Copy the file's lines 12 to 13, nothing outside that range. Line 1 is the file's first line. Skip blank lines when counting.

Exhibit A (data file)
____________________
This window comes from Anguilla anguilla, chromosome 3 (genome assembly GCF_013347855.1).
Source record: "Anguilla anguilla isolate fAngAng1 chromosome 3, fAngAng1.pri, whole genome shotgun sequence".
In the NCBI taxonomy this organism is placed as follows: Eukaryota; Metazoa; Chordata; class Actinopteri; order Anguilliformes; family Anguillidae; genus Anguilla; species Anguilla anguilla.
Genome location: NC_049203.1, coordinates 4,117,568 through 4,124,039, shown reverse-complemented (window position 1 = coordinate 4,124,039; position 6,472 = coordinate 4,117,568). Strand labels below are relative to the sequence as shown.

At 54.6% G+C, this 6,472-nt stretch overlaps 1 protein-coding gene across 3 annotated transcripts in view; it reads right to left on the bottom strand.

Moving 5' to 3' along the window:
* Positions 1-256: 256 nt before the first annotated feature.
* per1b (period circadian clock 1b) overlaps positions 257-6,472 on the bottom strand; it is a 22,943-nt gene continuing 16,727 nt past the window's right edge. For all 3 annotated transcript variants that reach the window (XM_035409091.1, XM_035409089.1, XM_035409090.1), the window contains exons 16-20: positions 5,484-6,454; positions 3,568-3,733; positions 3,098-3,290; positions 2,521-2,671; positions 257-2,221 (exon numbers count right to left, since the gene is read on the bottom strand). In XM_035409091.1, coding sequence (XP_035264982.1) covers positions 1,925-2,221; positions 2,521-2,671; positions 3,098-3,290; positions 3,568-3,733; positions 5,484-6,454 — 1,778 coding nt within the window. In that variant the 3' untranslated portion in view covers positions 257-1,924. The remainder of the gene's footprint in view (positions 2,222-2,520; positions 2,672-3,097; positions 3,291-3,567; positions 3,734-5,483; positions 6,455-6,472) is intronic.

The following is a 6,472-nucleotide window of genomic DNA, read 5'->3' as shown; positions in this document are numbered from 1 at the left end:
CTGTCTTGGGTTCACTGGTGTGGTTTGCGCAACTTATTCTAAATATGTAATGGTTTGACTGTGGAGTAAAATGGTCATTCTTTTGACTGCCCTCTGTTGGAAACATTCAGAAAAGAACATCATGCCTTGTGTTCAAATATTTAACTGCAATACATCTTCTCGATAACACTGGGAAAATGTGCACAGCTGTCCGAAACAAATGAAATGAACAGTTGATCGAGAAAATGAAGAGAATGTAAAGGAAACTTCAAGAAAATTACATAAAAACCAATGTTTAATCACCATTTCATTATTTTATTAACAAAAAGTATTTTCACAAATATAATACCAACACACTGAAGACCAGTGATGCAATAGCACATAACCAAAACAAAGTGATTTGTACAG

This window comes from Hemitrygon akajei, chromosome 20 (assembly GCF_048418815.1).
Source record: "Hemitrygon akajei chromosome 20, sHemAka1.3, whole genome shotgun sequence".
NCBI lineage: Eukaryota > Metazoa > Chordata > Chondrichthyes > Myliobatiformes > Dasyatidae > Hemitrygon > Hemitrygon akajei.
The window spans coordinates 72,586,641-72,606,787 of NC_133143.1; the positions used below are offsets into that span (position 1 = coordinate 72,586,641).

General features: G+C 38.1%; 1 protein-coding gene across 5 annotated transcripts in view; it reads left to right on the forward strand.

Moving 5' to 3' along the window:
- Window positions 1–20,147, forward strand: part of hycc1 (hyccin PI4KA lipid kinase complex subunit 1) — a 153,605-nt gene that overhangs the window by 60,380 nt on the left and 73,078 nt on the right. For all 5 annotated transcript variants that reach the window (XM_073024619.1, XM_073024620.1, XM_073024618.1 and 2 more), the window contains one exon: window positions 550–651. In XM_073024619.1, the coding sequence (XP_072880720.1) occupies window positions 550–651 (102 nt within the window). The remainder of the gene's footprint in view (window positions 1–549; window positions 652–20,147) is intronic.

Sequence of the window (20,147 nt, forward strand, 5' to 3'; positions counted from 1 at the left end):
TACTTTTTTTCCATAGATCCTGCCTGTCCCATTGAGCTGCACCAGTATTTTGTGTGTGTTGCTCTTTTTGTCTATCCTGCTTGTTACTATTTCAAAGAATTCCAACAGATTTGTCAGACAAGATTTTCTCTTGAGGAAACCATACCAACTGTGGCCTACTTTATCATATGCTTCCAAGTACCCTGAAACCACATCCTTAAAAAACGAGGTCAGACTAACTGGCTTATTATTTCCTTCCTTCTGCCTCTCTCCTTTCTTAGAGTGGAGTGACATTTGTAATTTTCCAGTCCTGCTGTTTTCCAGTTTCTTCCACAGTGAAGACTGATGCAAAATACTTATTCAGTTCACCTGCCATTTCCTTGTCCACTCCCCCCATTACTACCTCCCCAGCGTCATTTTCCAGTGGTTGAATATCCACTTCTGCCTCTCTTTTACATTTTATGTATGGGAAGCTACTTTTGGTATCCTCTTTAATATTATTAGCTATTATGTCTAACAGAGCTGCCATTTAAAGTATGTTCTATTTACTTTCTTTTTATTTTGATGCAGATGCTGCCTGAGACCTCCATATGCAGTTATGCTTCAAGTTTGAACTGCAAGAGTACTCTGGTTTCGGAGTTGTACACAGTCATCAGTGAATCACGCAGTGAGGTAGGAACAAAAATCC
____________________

Source record: "Hemitrygon akajei chromosome 20, sHemAka1.3, whole genome shotgun sequence".
NCBI lineage: Eukaryota > Metazoa > Chordata > Chondrichthyes > Myliobatiformes > Dasyatidae > Hemitrygon > Hemitrygon akajei.